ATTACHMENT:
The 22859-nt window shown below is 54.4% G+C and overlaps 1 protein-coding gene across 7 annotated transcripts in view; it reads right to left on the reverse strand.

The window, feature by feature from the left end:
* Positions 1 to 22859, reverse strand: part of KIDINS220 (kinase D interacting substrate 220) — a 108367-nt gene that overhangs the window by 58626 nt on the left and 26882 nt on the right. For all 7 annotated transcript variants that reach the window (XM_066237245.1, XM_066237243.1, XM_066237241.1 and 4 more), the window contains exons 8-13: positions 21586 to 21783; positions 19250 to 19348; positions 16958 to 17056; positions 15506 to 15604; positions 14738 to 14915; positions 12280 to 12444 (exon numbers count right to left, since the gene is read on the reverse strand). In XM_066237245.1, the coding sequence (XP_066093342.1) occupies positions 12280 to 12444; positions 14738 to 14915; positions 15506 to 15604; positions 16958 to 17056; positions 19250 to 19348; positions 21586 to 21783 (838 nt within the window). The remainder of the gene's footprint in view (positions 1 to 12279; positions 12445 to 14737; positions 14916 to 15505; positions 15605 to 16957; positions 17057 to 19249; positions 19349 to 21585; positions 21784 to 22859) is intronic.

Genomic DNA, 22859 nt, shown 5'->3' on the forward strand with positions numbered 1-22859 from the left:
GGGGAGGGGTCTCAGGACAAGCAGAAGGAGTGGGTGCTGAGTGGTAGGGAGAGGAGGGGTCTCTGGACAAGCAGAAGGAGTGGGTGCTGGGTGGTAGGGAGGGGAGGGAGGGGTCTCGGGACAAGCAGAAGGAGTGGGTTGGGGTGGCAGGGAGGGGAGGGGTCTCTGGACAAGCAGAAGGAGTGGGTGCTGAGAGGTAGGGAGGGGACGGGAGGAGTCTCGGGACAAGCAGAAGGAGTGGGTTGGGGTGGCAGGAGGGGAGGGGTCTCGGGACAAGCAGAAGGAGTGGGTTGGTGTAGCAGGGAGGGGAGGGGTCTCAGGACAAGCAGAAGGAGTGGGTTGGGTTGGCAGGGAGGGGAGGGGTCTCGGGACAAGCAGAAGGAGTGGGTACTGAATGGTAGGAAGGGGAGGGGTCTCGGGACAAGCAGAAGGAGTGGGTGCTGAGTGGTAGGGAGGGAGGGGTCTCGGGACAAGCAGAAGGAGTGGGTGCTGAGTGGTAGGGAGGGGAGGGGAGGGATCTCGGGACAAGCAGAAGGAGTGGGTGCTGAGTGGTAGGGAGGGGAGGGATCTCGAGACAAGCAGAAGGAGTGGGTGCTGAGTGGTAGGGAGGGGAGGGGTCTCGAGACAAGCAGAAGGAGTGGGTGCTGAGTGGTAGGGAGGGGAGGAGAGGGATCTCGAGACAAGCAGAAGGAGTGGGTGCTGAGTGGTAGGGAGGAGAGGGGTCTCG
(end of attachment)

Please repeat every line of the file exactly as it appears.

The 22859-nt window shown below is 54.4% G+C and overlaps 1 protein-coding gene across 7 annotated transcripts in view; it reads right to left on the reverse strand.

The window, feature by feature from the left end:
* Positions 1 to 22859, reverse strand: part of KIDINS220 (kinase D interacting substrate 220) — a 108367-nt gene that overhangs the window by 58626 nt on the left and 26882 nt on the right. For all 7 annotated transcript variants that reach the window (XM_066237245.1, XM_066237243.1, XM_066237241.1 and 4 more), the window contains exons 8-13: positions 21586 to 21783; positions 19250 to 19348; positions 16958 to 17056; positions 15506 to 15604; positions 14738 to 14915; positions 12280 to 12444 (exon numbers count right to left, since the gene is read on the reverse strand). In XM_066237245.1, the coding sequence (XP_066093342.1) occupies positions 12280 to 12444; positions 14738 to 14915; positions 15506 to 15604; positions 16958 to 17056; positions 19250 to 19348; positions 21586 to 21783 (838 nt within the window). The remainder of the gene's footprint in view (positions 1 to 12279; positions 12445 to 14737; positions 14916 to 15505; positions 15605 to 16957; positions 17057 to 19249; positions 19349 to 21585; positions 21784 to 22859) is intronic.

Genomic DNA, 22859 nt, shown 5'->3' on the forward strand with positions numbered 1-22859 from the left:
GGGGAGGGGTCTCAGGACAAGCAGAAGGAGTGGGTGCTGAGTGGTAGGGAGAGGAGGGGTCTCTGGACAAGCAGAAGGAGTGGGTGCTGGGTGGTAGGGAGGGGAGGGAGGGGTCTCGGGACAAGCAGAAGGAGTGGGTTGGGGTGGCAGGGAGGGGAGGGGTCTCTGGACAAGCAGAAGGAGTGGGTGCTGAGAGGTAGGGAGGGGACGGGAGGAGTCTCGGGACAAGCAGAAGGAGTGGGTTGGGGTGGCAGGAGGGGAGGGGTCTCGGGACAAGCAGAAGGAGTGGGTTGGTGTAGCAGGGAGGGGAGGGGTCTCAGGACAAGCAGAAGGAGTGGGTTGGGTTGGCAGGGAGGGGAGGGGTCTCGGGACAAGCAGAAGGAGTGGGTACTGAATGGTAGGAAGGGGAGGGGTCTCGGGACAAGCAGAAGGAGTGGGTGCTGAGTGGTAGGGAGGGAGGGGTCTCGGGACAAGCAGAAGGAGTGGGTGCTGAGTGGTAGGGAGGGGAGGGGAGGGATCTCGGGACAAGCAGAAGGAGTGGGTGCTGAGTGGTAGGGAGGGGAGGGATCTCGAGACAAGCAGAAGGAGTGGGTGCTGAGTGGTAGGGAGGGGAGGGGTCTCGAGACAAGCAGAAGGAGTGGGTGCTGAGTGGTAGGGAGGGGAGGAGAGGGATCTCGAGACAAGCAGAAGGAGTGGGTGCTGAGTGGTAGGGAGGAGAGGGGTCTCG